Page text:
PostgreSQL allows ORDER BY in views, so for example I can write a view like this:

CREATE VIEW people_overview AS
  , name1
  , name2
FROM person
  , name1

Let's say I have an application where I now use this view like this:

SELECT * FROM people_overview

The app then reads all the data and displays it to the user in some way, like with a grid.

Is it guaranteed that in this situation the ordering specified in the view is maintained when returing the rows to the application?

Or would I be better off to code the ORDER BY into the application?

  • 5
    I am always scared if I see an order by in a view, because Postgres isn't smart enough to remove a useless order by if you e.g. do select * from people_overview order by id (so I guess you can rely on that, but still I find it better coding style to do the order by in the final select) – a_horse_with_no_name Feb 14 at 11:08
  • An ORDER BY can be expensive. If someone wants view data without having any order preferences, the ORDER BY cost will still be there if specified in the view definition. – jarlh Feb 14 at 11:11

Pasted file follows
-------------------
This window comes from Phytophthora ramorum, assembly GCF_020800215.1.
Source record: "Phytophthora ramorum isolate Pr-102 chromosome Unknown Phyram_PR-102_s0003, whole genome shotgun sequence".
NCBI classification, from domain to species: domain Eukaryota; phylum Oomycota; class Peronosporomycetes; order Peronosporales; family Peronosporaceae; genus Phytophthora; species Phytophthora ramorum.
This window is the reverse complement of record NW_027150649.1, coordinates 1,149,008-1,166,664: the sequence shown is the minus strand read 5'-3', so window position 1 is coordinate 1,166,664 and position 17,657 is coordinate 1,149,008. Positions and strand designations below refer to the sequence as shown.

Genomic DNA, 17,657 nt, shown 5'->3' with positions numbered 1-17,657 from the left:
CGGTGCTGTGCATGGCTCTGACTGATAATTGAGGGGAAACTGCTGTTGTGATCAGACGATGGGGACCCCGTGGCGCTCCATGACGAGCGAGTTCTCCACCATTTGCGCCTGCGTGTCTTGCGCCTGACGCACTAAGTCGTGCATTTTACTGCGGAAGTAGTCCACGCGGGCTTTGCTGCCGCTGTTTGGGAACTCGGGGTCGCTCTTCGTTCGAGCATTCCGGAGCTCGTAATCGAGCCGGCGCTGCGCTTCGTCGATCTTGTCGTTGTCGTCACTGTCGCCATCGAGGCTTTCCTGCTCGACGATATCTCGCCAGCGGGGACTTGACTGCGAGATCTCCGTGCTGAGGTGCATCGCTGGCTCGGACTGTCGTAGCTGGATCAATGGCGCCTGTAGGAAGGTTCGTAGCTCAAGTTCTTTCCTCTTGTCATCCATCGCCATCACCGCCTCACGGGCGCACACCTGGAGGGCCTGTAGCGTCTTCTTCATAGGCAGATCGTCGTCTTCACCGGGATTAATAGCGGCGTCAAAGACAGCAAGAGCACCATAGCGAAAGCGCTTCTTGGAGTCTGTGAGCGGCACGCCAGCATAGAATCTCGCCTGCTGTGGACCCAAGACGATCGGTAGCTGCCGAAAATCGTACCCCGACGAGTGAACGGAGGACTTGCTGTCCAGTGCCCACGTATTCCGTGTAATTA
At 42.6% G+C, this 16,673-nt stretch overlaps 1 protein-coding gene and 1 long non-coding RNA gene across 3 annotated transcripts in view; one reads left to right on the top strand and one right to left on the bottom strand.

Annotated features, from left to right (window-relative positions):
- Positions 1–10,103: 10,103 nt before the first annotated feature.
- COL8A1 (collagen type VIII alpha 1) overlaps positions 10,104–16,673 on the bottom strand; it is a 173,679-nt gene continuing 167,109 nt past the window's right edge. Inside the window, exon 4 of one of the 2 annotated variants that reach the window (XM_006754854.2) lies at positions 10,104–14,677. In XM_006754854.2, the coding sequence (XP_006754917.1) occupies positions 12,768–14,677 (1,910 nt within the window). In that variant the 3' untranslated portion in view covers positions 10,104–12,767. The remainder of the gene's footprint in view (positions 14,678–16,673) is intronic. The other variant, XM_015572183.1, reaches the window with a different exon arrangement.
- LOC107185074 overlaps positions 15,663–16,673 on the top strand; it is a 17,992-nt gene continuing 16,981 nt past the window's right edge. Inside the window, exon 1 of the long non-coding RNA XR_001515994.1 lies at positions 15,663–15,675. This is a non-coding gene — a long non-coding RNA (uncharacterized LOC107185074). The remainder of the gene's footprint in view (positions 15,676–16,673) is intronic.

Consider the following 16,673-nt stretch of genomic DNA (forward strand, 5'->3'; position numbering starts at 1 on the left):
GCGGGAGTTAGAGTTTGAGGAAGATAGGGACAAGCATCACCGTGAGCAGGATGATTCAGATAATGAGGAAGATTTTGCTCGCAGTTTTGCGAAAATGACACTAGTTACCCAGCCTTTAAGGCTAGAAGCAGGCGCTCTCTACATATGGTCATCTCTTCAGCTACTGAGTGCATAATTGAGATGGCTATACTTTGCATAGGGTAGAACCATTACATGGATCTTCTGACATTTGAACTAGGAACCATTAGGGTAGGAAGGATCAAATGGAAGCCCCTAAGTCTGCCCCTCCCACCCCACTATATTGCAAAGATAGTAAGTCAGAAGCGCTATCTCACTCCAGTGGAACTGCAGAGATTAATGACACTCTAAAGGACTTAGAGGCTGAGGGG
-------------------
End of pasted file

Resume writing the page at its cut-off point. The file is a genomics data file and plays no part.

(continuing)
• 1
    Good question. It should not guarantee the ordering in the view. However, I can't find anything in the Postgres documentation that clarifies this. – Gordon Linoff Feb 14 at 11:51

As per the comments; define the view without an ORDER BY (unless some subquery needs it for TOP N ROWS type purposes) and let the ultimate user of the view determine the sorting order they want (as it's then guaranteed to be what they want and there is less risk that the data will be sorted twice, once needlessly - the optimizer should realise that the in-view ordering is redundant if the select * from view order by x is applied, but there's not much point in taking the risk/putting the extra code clutter in).

I'd possibly also extend this philosophy to things like data conversion/formatting - leave the data in as-stored form so it remains useful for as long as possible, and lets the calling application decide on formatting (i.e. don't format all your dates to a yyyyMMdd string in your view, if the calling app will then have to parse it again to do some math on it etc)

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